Study Finds 1 in 2 Americans are 'Clueless' about Webcam Hacking

A study conducted on laptop users found that most people don't realize how easily a webcam can be hacked and cyber-peepers can invade their privacy.

I was surprised to see a CamPatch study that revealed "1 in 2 Americans clueless about webcam hacking." The release called webcam hacking "the latest trend in cybercrime" and stated 51% of laptop users did not know it was possible for a hacker to remotely access and turn on webcams - allowing cybercriminals to secretly watch and record unsuspecting victims." This made me suspiciously look up the company, CamPatch, which does sell patches to cover webcams, to see if this was some sort of prank. The stats were shocking and indeed make about half of laptop users appear clueless. That's sad. It is a privacy risk. The idea of being spied upon in your home via webcam is creepy, infuriating and would leave most folks feeling violated.

Maybe most folks don't realize how easy it is to hack a webcam? There was a huge scandal after a Philadelphia school secretly used webcams on school-issued laptops cameras to spy on students. Then Aaron's was accused of keylogging, taking screenshots, and capturing video via the webcam of a rented laptop prior to repossessing it. Although Aaron's supposedly runs software called "PC Rental Agent" for remote capture to "assist rental companies in the recovery of lost or stolen computers," the court denied the injunction in that webcam case. Most cyber-peepers combine malware and social engineering, be it via an email or a malicious site, to infect a machine with a Trojan and take control of a webcam. Recently, after Dharun Ravi used a webcam to spy on his gay college roommate who later killed himself, the Washington Post reported that Ravi's sentencing renewed the hate crime law debate.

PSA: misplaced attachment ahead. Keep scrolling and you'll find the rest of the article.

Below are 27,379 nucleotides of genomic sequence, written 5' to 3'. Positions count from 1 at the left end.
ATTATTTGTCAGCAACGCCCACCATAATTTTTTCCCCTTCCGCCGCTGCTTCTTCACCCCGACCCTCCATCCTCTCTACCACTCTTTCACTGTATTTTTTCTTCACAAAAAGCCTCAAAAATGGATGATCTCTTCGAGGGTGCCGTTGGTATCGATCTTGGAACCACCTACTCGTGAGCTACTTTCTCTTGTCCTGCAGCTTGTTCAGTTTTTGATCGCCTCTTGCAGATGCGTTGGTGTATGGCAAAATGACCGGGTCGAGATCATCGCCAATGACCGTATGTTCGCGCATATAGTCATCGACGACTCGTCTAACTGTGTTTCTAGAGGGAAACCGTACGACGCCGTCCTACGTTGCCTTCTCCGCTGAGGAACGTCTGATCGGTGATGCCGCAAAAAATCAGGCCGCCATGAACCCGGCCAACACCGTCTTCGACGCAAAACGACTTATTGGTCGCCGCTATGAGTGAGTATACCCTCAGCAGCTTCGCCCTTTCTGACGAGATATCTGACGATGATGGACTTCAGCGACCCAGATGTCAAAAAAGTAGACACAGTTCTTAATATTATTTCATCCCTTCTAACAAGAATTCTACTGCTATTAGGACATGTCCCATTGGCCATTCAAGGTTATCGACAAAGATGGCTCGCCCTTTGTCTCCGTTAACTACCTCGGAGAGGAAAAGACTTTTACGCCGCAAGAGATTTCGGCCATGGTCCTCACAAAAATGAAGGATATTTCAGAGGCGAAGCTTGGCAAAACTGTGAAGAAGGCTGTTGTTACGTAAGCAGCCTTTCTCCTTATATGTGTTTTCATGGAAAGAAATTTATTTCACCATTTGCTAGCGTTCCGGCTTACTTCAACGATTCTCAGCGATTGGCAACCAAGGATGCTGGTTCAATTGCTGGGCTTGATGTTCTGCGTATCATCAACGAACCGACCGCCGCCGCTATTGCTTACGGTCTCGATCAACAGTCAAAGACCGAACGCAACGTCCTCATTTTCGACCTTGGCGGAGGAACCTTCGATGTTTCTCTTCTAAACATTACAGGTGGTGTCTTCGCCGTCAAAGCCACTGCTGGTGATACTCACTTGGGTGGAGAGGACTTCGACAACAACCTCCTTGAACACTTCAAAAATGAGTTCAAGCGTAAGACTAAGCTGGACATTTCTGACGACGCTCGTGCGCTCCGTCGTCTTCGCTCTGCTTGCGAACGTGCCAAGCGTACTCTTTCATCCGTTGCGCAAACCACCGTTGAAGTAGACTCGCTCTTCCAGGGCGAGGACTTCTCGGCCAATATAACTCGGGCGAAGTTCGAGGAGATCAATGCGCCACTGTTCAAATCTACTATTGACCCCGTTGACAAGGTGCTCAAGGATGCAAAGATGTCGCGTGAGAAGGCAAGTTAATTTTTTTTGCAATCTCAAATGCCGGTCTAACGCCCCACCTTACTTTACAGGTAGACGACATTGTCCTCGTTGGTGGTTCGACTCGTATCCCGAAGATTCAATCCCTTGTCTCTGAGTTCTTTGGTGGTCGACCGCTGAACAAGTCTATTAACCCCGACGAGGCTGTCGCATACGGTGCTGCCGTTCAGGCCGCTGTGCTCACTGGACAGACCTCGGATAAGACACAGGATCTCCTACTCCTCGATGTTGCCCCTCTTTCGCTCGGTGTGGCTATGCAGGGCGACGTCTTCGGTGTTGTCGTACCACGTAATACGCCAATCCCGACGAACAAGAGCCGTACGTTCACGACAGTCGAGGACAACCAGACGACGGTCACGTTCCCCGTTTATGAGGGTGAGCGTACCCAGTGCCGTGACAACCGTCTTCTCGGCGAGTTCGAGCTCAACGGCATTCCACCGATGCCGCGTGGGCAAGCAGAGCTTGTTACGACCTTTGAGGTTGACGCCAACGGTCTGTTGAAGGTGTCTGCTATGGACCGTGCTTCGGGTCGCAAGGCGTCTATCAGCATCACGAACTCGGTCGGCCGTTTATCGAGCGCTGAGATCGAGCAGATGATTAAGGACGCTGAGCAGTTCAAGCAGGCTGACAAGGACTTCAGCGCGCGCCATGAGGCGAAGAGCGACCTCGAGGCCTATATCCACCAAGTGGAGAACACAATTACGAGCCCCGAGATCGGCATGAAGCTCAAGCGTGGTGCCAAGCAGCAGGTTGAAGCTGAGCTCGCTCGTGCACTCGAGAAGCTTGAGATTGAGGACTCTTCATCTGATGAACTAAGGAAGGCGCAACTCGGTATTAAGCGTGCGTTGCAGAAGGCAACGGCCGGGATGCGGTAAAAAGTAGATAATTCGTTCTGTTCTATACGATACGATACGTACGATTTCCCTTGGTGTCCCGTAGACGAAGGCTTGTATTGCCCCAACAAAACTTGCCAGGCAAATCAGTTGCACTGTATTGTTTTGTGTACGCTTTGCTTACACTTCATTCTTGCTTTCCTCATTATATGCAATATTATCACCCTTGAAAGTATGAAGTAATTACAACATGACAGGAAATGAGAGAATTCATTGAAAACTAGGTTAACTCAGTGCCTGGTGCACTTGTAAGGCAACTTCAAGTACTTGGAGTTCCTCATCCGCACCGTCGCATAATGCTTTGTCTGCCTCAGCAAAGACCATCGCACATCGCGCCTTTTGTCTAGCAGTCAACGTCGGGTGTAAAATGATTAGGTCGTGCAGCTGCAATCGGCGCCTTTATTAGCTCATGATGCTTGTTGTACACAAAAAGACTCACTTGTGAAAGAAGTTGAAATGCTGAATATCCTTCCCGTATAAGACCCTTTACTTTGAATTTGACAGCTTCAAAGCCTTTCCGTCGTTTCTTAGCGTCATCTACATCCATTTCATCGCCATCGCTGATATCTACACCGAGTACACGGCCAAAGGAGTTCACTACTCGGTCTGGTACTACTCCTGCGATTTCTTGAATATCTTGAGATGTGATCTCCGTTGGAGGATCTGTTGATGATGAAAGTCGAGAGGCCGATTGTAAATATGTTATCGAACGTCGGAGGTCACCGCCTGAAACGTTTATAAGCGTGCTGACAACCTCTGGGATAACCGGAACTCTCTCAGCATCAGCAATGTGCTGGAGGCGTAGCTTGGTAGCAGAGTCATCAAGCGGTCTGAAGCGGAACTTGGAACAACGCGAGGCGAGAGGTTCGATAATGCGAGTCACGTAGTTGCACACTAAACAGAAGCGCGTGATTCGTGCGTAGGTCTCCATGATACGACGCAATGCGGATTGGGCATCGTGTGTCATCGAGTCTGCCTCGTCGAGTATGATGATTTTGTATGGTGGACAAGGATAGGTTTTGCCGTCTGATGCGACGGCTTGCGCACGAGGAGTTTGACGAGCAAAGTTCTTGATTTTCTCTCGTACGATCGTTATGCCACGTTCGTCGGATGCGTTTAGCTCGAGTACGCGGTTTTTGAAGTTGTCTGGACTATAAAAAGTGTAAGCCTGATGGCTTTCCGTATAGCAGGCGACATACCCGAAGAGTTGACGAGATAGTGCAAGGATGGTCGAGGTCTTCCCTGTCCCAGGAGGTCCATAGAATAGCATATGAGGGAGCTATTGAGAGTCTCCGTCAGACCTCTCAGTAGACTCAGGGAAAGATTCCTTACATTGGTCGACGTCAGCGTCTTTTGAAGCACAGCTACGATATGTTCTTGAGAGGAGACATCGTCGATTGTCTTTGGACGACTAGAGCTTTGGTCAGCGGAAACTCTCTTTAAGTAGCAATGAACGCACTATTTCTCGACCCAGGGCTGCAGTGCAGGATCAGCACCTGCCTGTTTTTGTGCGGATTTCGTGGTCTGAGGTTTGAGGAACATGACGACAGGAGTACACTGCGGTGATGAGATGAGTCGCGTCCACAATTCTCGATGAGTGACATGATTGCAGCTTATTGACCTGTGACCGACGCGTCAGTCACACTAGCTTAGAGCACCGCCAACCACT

"Experienced hackers can access a webcam in less than a minute and can even turn off the light which shows the webcam is on," said Parham Eftekhari, President and Founder of CamPatch Webcam Covers. "Webcam hackers are the 'Peeping Toms' of today, and this problem is only going to get worse." Whether the company has come up with a unique gimmick to help sell webcam patches, or is truly trying to raise webcam hacking awareness, it put together a cool infographic which summarizes the study. The company asked, "Please share this to help increase awareness on this important issue!"

That study made women look a bit technically challenged, claiming "more than 6 in 10 women were unaware of the risk, compared to 40% of men. Additionally, 57% of Generation Y study participants were unaware" of the risks of webcam hacking. This shocked me. According to the CamPatch Academy study [PDF], 62% of users have their webcam-equipped laptop in the living and 44% in the bedroom which implies all kinds of privacy-invasive possibilities; webcam snoops could get an eyeful. Furthermore the study claims that 6 out of 10, or 60%, of laptop users who work in academia said they were unaware of web camera hacking, compared to 52% of non-government, 29% of government and 17% classified as others.

Dr. Ruby A. Rouse, who conducted the study on behalf of the CamPatch Academy, said, "It is alarming that high numbers of women (who are the primary caregivers of children) and young people (who spend a significant amount of time using their laptops) do not know their webcams can be easily hacked."

A good rule of thumb to protect your privacy, and not just when you are playing around on hidden Wiki, is to keep your webcam covered unless you are using it. You can buy a CamPatch, or go the so-cheap-it's-free route by using a sticky note or a small piece of masking tape to place over the camera. Seriously, don't be a "clueless" American when it comes to webcam hacking.

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